Some of you will zone out here (I understand) but I HAD to choose one drum & bass tune to reflect the decade long love affair I’ve had with the genre. I used to follow dnb like a fisherman follows the weather. And Broken is peak dnb. Drums in a cavern, synths that call back to the analog Jungle of the 90s and a maturity of sound that its predecessors lacked. Listening back to it for the first time in years, I was reminded of why I’d become so obsessed with the genre (an obsession that does sometimes feel like a forgotten fever dream). Drum & bass has struggled to find mainstream / critical respect but it continues to rumble beneath the surface. It’s tunes like these that call out for more appreciation.

Odd Future - Oldie
I nearly didn’t include this but then I watched the music video again. Then I remembered crying real tears when it first dropped. Tears of what? Who knows? Joy, I think. I’d become rather invested in the hip-hop narrative at the time (the whitest thing anyone has ever said) and Odd Future exploded onto the scene with that same pisstake attitude as Eminem a decade prior. We all know hip-hop takes itself far too seriously (*cough*Kanye*cough*). Oldie is Odd Future rioting against that. It’s just a bunch of lads jumping about, quoting each other’s bars.

James Blake - Tell Her Safe
Moments before James Blake’s face came into focus with his self-titled debut, he put out this seminal EP. I had no idea he was using his own pitch-perfect gospel voice. I’d assumed he was sampling obscure r&b like the rest of his “post-dubstep” contemporaries. There was a charm in its mystery. Like a crisper, more refined Burial, Tell Her Safe spins a blurry melancholy with clicks and pops aplenty.

Tom Misch - Cos I Love You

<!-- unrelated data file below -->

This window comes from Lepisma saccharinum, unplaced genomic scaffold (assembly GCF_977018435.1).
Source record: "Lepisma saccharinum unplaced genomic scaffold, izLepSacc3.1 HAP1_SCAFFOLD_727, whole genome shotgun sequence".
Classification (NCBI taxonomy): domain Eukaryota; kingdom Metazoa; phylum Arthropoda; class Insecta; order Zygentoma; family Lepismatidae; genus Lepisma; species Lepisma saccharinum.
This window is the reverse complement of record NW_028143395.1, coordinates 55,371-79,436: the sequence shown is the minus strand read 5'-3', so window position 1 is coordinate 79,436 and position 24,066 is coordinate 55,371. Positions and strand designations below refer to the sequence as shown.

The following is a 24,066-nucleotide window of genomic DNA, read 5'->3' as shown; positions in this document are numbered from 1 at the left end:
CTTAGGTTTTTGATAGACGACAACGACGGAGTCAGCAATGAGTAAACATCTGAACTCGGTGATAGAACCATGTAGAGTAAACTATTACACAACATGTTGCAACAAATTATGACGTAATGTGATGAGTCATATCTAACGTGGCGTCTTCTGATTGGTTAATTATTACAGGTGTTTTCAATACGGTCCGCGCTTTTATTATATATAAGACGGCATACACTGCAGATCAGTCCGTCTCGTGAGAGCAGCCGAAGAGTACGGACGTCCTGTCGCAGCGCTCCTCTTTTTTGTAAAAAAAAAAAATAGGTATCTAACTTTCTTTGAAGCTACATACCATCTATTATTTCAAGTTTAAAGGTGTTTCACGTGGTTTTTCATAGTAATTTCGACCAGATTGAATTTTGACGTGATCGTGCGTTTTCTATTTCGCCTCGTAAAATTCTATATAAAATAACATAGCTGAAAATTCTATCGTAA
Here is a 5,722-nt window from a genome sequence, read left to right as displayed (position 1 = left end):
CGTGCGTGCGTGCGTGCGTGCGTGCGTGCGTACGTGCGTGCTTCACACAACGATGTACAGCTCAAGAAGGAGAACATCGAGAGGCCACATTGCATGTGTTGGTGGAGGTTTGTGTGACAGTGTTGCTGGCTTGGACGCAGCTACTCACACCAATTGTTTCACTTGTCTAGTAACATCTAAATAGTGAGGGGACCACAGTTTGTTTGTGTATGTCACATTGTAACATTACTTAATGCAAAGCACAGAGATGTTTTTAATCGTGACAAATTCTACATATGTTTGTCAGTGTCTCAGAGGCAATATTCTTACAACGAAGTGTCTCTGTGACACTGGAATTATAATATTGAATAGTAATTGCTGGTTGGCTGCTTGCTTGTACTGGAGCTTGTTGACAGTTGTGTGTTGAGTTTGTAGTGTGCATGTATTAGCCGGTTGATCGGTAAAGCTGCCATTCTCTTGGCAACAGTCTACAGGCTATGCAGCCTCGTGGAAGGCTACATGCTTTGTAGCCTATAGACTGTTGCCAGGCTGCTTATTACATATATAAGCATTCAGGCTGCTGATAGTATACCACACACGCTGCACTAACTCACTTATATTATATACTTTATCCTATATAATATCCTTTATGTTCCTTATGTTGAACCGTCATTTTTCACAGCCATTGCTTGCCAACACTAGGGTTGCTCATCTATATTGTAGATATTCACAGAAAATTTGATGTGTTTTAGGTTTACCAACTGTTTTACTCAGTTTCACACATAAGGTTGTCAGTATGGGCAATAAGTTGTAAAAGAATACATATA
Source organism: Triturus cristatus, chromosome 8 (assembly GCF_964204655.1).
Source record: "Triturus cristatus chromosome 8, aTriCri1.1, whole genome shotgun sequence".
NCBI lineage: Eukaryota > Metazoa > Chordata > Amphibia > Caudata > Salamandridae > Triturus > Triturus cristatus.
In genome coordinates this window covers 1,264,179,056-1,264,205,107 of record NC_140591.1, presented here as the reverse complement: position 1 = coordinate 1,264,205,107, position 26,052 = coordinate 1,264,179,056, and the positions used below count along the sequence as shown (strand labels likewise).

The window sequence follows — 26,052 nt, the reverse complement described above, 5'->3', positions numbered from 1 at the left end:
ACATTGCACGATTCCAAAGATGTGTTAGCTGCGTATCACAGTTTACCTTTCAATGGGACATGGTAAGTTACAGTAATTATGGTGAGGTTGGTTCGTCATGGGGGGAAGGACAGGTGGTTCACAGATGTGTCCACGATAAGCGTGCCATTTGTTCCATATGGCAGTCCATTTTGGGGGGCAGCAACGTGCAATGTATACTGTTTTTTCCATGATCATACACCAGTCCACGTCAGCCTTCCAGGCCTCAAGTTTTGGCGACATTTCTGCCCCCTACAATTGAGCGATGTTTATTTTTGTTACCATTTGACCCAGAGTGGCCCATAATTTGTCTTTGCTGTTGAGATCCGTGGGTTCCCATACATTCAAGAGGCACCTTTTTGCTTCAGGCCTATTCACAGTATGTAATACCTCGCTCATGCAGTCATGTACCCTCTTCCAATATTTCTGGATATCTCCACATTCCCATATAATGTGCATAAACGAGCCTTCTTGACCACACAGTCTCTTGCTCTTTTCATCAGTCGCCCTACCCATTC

I can always rely on Tom Misch’s uplifting brand of neo-neo-soul (genre is dead) to lift my spirits. He’s a reliable producer. You can rely on him for catchy riffs, bouncy basslines, a perfectly British voice, wholesome sounds. Expect no malice, cynicism, bitterness. If there’s heartbreak, it’s healthy; if it’s sad, it’s not indulgent. For that reason, if given the aux cable and I can’t be bothered to think up a good playlist, I’ll put on Tom Misch. It’s infinitely palatable which is far from a bad thing. And Cos I Love You is one of those tracks I keep coming back to.

Nils Frahm & Ólafur Arnalds - a2
The German and Icelandic composers have carried modern classical and ambient to new heights in the last decade. a2 picks up where Brian Eno left off, this time with updated equipment and software. It’s a three chord statement, affirmed over and over with swelling intensity. It’s telling us something important and if you surrender to it, the music in you will swell in reply. Here’s my take: all music slowed down 300% is ambient. Ambient music is taking a sonic microscope to the universal hum that’s in all of us.

Drake - Marvins Room
Call me basic but it was a very close call between this, Feel No Ways and Hotline Bling. Marvins Room edged ahead for its beauty. Don’t get me wrong, there’s no lyrical substance here. It’s a glorified drunk dial. BUT. But it’s a banger. It’s r&b stripped down to a couple of muted kicks, odd screeches and the occasional flourish of strings. BARELY A SNARE. COS WHO NEEDS ONE. LESS IS MORE BABY. And don’t get me started on those synths. And Drake in classic fashion, rapping about nothing, takes his voice to weird places. “Having a hard time adjusting to fame.” Boohoo, Drake. But I do love you.

Major Lazer - Get Free (ft. Amber Coffman)